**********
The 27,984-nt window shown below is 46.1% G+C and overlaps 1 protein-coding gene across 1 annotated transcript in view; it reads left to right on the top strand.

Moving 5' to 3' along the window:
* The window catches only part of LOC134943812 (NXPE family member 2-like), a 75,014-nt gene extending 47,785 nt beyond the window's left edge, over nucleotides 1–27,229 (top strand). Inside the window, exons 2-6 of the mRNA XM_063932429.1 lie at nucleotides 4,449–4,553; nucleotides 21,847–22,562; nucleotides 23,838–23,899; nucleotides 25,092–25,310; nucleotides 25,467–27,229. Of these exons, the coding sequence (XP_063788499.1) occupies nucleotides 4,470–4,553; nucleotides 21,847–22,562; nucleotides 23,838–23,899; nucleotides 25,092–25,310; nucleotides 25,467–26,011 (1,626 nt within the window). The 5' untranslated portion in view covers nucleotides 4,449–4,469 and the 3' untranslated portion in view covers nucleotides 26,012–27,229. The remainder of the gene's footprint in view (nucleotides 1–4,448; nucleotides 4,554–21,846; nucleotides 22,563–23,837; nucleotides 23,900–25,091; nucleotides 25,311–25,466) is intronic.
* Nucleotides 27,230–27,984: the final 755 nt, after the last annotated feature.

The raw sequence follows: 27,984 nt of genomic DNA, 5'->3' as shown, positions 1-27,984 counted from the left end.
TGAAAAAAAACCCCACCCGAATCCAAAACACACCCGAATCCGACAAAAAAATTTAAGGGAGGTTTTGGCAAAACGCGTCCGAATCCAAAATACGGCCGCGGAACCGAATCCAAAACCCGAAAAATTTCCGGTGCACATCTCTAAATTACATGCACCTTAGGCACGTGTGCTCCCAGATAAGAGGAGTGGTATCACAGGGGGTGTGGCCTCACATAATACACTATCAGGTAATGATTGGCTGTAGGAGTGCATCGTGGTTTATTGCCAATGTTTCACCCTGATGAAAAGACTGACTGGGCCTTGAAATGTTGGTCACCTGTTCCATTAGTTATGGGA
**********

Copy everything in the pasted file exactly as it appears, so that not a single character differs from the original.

The 27,984-nt window shown below is 46.1% G+C and overlaps 1 protein-coding gene across 1 annotated transcript in view; it reads left to right on the top strand.

Moving 5' to 3' along the window:
* The window catches only part of LOC134943812 (NXPE family member 2-like), a 75,014-nt gene extending 47,785 nt beyond the window's left edge, over nucleotides 1–27,229 (top strand). Inside the window, exons 2-6 of the mRNA XM_063932429.1 lie at nucleotides 4,449–4,553; nucleotides 21,847–22,562; nucleotides 23,838–23,899; nucleotides 25,092–25,310; nucleotides 25,467–27,229. Of these exons, the coding sequence (XP_063788499.1) occupies nucleotides 4,470–4,553; nucleotides 21,847–22,562; nucleotides 23,838–23,899; nucleotides 25,092–25,310; nucleotides 25,467–26,011 (1,626 nt within the window). The 5' untranslated portion in view covers nucleotides 4,449–4,469 and the 3' untranslated portion in view covers nucleotides 26,012–27,229. The remainder of the gene's footprint in view (nucleotides 1–4,448; nucleotides 4,554–21,846; nucleotides 22,563–23,837; nucleotides 23,900–25,091; nucleotides 25,311–25,466) is intronic.
* Nucleotides 27,230–27,984: the final 755 nt, after the last annotated feature.

The raw sequence follows: 27,984 nt of genomic DNA, 5'->3' as shown, positions 1-27,984 counted from the left end.
TGAAAAAAAACCCCACCCGAATCCAAAACACACCCGAATCCGACAAAAAAATTTAAGGGAGGTTTTGGCAAAACGCGTCCGAATCCAAAATACGGCCGCGGAACCGAATCCAAAACCCGAAAAATTTCCGGTGCACATCTCTAAATTACATGCACCTTAGGCACGTGTGCTCCCAGATAAGAGGAGTGGTATCACAGGGGGTGTGGCCTCACATAATACACTATCAGGTAATGATTGGCTGTAGGAGTGCATCGTGGTTTATTGCCAATGTTTCACCCTGATGAAAAGACTGACTGGGCCTTGAAATGTTGGTCACCTGTTCCATTAGTTATGGGA